- Breaks Eight-Year Stalemate-
BONN, Germany, Nov 4, 2003 -- The Codex Committee on Nutrition and Foods for Special Dietary Uses (CCNFSDU), after two days of deliberations, affirmed the primacy of science-based standard-setting, striking down subjectively-applied recommended daily allowances (RDAs) and paving the way for the global sale and marketing of dietary supplements based on objective standards that will simultaneously preserve consumer safety and fair trade. Led by the Washington, D.C.-based Council for Responsible Nutrition (CRN), the supplement industry worked for years to bring about the development of compromise language that would satisfy regulators and allow the industry to market safe products to consumers around the world, an effort that ultimately bore fruit this morning.
The dramatic set of decisions broke an eight-year logjam and moved the Standard for Vitamin and Mineral Supplements from Step 3 to the pivotal Step 5 in the Codex Alimentarius Commission's eight-step international food standard-setting process.
Codex, which was established by the United Nations' (UN) Food and Agriculture Organization (FAO) and World Health Organization (WHO) in 1962, was designated as the principal arbitral mechanism for resolving food trade disputes, with the advent of the World Trade Organization (WTO) in 1994.
CRN officials and Board members expressed satisfaction at the outcome, calling it a victory for consumers. "Today's result is a vindication of the efforts of so many who have worked to preserve scientific integrity as the cornerstone of the international standard-setting process," said CRN's John Hathcock, Ph.D., vice president, scientific & international affairs.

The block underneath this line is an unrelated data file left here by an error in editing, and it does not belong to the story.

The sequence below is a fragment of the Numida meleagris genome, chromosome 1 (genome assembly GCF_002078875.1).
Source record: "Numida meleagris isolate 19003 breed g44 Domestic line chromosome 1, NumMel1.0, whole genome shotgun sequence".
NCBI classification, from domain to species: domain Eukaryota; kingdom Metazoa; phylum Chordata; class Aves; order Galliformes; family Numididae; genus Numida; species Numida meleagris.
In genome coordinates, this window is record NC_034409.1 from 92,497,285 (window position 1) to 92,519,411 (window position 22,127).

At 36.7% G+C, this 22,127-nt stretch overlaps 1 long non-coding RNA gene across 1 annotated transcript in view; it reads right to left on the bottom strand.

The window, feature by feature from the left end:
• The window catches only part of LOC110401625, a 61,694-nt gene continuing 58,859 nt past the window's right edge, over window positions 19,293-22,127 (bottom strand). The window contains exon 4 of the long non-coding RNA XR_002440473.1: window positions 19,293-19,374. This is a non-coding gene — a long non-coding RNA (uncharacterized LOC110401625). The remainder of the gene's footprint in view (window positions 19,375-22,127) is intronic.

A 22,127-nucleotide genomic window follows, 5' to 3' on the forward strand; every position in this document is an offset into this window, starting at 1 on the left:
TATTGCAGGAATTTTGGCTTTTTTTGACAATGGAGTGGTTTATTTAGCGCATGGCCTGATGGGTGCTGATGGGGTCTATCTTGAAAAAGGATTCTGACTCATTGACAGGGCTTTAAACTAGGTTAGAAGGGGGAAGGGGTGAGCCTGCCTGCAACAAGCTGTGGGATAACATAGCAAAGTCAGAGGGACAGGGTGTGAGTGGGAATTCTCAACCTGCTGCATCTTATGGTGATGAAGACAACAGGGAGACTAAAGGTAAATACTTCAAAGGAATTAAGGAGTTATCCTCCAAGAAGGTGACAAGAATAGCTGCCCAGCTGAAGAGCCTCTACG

CRN's International Trade and Market Development Committee chairman and CRN Board member, Mark A. Le Doux, observed that the result "bore witness to the fact that committed regulators from a variety of countries, working with industry and consumers in a spirit of goodwill, can achieve the seemingly impossible."
Mr. Le Doux added that "today's decision represents the single most important development in the ongoing effort to open the world's markets to safe, healthy products that have the potential to enhance the quality of life for billions around the globe."
Both men singled out for particular praise the U.S. and European Commission delegations for their leadership and willingness to compromise at key junctures in the negotiations. Mr. Le Doux noted that "this meeting provides an excellent example of what can happen when the United States and the European Union work in concert for the common good."
The Council for Responsible Nutrition (CRN), founded in 1973, is a Washington, D.C.-based trade association representing dietary supplement industry ingredient suppliers and manufacturers. CRN members adhere to a strong code of ethics, comply with dosage limits and manufacture dietary supplements to high quality standards under good manufacturing practices.